The scenes that scare/scar us, part 2
San Diego’s spookiest musicians share the film scenes that traumatized them
In the first half of this spooky two-parter, I asked San Diego journalists about the movie scenes that scared them the most. Now, let’s look at the scenes that terrified San Diego’s spookiest musicians.
But first, I just realized that I haven’t talked about the scene that terrified me yet, and it’s not fair asking people to expose their own vulnerabilities without giving up some of my own, right?
When I was about 10 or 11, I was at a sleepover at my friend Collin’s house. At the time, my family really only had a few channels—whatever we could get through the antenna—but Collin had a satellite, which seemed like a magical portal to dark, uncensored, and thrilling entertainment.
During our sleepover, Collin put on a movie called The Mangler, a b-grade film based on a Stephen King story about a haunted laundry press. At the beginning of the movie, an old woman working near the press drops a few pills on a belt that pulls them toward the steamroller. She reaches for them and...
For a long time, I never knew what happened. I mean, I knew what happened, but I didn’t see it, because when that old woman reached for her pills, I turned away from the screen. The set-up was just too awful. Instead, I watched Collin’s horrified reaction. And behind him, reflected in a window, I could see the distorted action of what was happening on screen. Those images—paired with the sickening sounds of an old lady screaming as she was pulled into the steamroller—were seared into my memory. The scene ruined me without even having witnessed it.
Later in life, after my senses had been dulled from too much horror, I finally watched The Mangler and it’s not great. The scene that horrified me so badly is actually pretty dumb, but the version in my memory still remains, and it still scares me.
Okay! Here are the scenes that scared some of San Diego’s spookiest bands:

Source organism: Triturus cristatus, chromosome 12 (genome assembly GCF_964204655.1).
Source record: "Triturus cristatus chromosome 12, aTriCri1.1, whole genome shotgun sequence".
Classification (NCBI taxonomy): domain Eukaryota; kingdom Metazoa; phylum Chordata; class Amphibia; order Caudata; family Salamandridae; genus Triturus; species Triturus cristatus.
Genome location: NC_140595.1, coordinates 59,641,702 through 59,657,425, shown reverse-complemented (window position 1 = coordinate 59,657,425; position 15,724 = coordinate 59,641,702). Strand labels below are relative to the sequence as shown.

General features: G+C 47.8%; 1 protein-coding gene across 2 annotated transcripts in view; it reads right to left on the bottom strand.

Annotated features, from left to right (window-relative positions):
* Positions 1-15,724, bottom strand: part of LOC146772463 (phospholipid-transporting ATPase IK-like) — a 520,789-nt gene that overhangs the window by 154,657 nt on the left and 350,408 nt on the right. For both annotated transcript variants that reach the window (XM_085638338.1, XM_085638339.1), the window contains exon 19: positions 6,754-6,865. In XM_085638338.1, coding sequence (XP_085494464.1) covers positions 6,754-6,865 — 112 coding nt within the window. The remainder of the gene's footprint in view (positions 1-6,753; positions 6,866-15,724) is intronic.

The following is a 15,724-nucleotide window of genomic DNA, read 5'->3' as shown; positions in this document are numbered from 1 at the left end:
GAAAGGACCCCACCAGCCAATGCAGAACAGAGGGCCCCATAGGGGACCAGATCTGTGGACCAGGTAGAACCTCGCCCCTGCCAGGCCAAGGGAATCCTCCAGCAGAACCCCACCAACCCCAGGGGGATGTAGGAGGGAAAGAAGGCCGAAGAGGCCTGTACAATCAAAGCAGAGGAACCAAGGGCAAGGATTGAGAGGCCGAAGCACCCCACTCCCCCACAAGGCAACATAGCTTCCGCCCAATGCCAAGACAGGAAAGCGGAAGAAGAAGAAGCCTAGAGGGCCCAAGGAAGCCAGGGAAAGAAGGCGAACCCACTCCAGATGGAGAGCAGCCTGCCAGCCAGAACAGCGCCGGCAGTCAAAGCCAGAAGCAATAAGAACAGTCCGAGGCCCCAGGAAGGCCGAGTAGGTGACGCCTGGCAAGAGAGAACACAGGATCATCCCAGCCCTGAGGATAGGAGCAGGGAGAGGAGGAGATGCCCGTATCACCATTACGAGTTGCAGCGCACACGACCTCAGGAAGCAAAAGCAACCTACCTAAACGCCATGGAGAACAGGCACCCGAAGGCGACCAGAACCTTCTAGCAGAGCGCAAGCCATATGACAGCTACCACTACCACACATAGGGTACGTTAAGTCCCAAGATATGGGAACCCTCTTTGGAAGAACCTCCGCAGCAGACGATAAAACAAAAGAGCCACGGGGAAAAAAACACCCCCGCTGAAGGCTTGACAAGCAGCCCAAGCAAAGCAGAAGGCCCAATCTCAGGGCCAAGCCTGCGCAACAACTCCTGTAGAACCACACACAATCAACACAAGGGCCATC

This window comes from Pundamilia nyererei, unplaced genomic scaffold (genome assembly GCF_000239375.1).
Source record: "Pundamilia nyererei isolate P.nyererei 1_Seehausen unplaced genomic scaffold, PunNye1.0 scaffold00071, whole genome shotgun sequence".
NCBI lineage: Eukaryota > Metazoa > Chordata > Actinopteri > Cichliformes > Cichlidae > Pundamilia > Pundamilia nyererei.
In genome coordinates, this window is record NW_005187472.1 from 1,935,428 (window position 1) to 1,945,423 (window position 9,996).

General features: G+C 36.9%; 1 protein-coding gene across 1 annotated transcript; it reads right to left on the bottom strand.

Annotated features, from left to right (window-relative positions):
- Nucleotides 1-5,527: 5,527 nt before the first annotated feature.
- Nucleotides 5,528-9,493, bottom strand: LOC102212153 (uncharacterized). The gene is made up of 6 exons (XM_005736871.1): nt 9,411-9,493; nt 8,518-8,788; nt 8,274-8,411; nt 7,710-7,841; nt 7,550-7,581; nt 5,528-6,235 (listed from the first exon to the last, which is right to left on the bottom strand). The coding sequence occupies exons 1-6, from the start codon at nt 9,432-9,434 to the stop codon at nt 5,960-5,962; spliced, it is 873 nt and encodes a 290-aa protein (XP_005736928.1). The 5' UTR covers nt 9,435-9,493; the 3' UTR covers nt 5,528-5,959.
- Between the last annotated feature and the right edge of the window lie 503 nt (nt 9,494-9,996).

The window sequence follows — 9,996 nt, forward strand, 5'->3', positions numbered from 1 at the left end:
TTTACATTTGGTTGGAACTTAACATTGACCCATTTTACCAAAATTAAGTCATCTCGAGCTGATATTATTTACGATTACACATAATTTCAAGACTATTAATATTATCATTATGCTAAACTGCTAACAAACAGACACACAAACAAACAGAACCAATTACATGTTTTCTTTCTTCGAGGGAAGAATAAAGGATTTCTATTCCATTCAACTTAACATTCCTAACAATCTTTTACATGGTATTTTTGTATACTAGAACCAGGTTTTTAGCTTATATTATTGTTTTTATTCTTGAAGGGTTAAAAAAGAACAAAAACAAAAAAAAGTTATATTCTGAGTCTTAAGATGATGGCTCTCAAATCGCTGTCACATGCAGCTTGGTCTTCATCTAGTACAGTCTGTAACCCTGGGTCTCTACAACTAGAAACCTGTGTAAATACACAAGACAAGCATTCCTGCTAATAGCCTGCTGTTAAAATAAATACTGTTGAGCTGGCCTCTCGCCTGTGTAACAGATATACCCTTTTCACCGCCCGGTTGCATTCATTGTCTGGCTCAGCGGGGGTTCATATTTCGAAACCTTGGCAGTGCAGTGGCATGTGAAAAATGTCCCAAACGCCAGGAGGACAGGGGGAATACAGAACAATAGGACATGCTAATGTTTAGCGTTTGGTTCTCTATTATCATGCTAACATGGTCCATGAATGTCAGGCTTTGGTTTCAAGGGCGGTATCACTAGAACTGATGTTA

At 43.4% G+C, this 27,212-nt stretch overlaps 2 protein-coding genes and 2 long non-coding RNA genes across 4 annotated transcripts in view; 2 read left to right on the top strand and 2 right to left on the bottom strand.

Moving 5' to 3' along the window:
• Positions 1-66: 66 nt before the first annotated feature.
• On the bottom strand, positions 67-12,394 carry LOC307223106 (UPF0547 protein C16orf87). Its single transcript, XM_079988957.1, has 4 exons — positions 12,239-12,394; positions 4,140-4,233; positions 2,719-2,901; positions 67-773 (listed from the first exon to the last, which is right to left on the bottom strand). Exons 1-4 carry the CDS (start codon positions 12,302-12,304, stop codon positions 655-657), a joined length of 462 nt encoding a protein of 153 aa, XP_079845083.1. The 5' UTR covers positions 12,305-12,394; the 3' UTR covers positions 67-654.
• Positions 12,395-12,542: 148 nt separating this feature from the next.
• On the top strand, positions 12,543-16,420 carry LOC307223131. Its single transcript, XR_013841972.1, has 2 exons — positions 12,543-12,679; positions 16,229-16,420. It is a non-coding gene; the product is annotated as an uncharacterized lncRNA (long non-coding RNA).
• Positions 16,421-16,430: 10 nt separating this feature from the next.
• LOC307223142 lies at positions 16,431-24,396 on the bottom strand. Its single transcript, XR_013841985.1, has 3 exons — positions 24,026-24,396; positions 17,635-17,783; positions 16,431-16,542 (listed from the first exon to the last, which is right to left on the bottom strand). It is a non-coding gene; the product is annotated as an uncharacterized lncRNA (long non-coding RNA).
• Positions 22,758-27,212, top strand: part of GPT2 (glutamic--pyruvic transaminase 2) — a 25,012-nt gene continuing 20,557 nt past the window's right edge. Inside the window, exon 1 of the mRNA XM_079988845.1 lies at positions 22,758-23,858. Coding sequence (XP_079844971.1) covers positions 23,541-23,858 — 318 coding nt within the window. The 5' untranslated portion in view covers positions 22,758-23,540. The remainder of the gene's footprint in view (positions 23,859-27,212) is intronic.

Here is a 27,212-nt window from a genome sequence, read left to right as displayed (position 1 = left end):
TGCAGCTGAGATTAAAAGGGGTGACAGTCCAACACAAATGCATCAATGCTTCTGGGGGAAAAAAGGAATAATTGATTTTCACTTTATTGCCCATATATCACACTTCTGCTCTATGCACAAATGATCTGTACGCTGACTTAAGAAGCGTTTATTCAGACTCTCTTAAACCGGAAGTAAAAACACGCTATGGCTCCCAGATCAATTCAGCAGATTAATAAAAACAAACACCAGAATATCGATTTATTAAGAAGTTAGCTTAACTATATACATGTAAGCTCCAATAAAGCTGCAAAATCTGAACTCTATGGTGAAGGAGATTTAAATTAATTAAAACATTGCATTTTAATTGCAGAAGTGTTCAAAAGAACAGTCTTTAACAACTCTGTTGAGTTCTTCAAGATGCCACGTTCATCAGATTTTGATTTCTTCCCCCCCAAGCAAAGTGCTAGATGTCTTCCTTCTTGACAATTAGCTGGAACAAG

Blood Ponies’ goth post-punk is the perfect soundtrack for Halloween. Their debut album Hoax is coming out next month and it’s great. They also just premiered a new video today over at Post Trash. Go to their album release party on Nov. 16 at Vinyl Junkies.
Jeff Terich (vocals, guitar): I don't have strong recollections of watching horror movies or being scared by particular scenes in movies as a kid, though I kinda remember being a little freaked out about the dude who gets his heart ripped out in Indiana Jones and the Temple of Doom. That was pretty wild. As an adult, however, I've made it my mission to seek out That Which is Most Likely to Give Me Nightmares. Though most of the time it rarely does. Until I saw Eraserhead.
David Lynch is known for some psychologically twisted moments in his films and in TV (I'll never look at creamed corn the same way again), but Eraserhead, one of his earliest and most lo-fi films, uses its sparseness and small-scale production to its advantage. And I don't think I'll be quite as disturbed by anything in film as I have by The Baby. It's a mutant, oozing, horrific looking beast, but it's not actually a threat to anyone. It's the protagonist's offspring, and he has to take care of it, but it's basically a monster, and well, things don't get much better from there. There's been a lot said about how this movie is really about the anxieties of young parenthood, but what stands out to me is the mystery of how the baby was made. It's something of cinema lore, in fact, leading to rumors that Lynch actually used a calf's fetus to make it. The truth I'm sure is much more banal, that it's a puppet of some sort made of latex and foam, but the grainy snuff-quality of the film leaves you to wonder, and one's imagination will always go toward the most extreme explanation.
Candice Eley (drums): Ok, first of all, Jeff has taken the best one. The baby scene in Eraserhead still freaks me the fuck out. If you put it on right now, I probably couldn't watch it. But...
I was deeply horrified by a particular movie as a child, and it wasn't even a horror movie—it was Cocoon. I'm not sure how old I was when I first saw it, but I would have been 3 years old when it was released. I have this vague sense that I saw it in a movie theater, but that really just opens up a lot of questions about why my parents would bring a 3-year-old to sit through a movie, so more likely they were watching it at home. Anyway, there's a scene (or two, maybe) where the aliens peel away their, uh, human suits and reveal their alien bodies underneath, and I've pretty much never recovered from seeing that. I don't know if it just triggered a primal uncanny valley instinct or if it's a more psychological fear about people not being what they appear...maybe that's why to this day I don't really trust anyone. I'm still just waiting to see if you're going to peel away your human skin and reveal an alien underneath. Also, all the old people swimming in a pool with a bunch of creepy pods really freaked me out, too.
Hexa specializes in darkness. The haunting four-piece makes soundtracks for rituals, sacrifices and ritual sacrifices. They put out their fantastic debut album earlier this year, and I reviewed it a few weeks ago.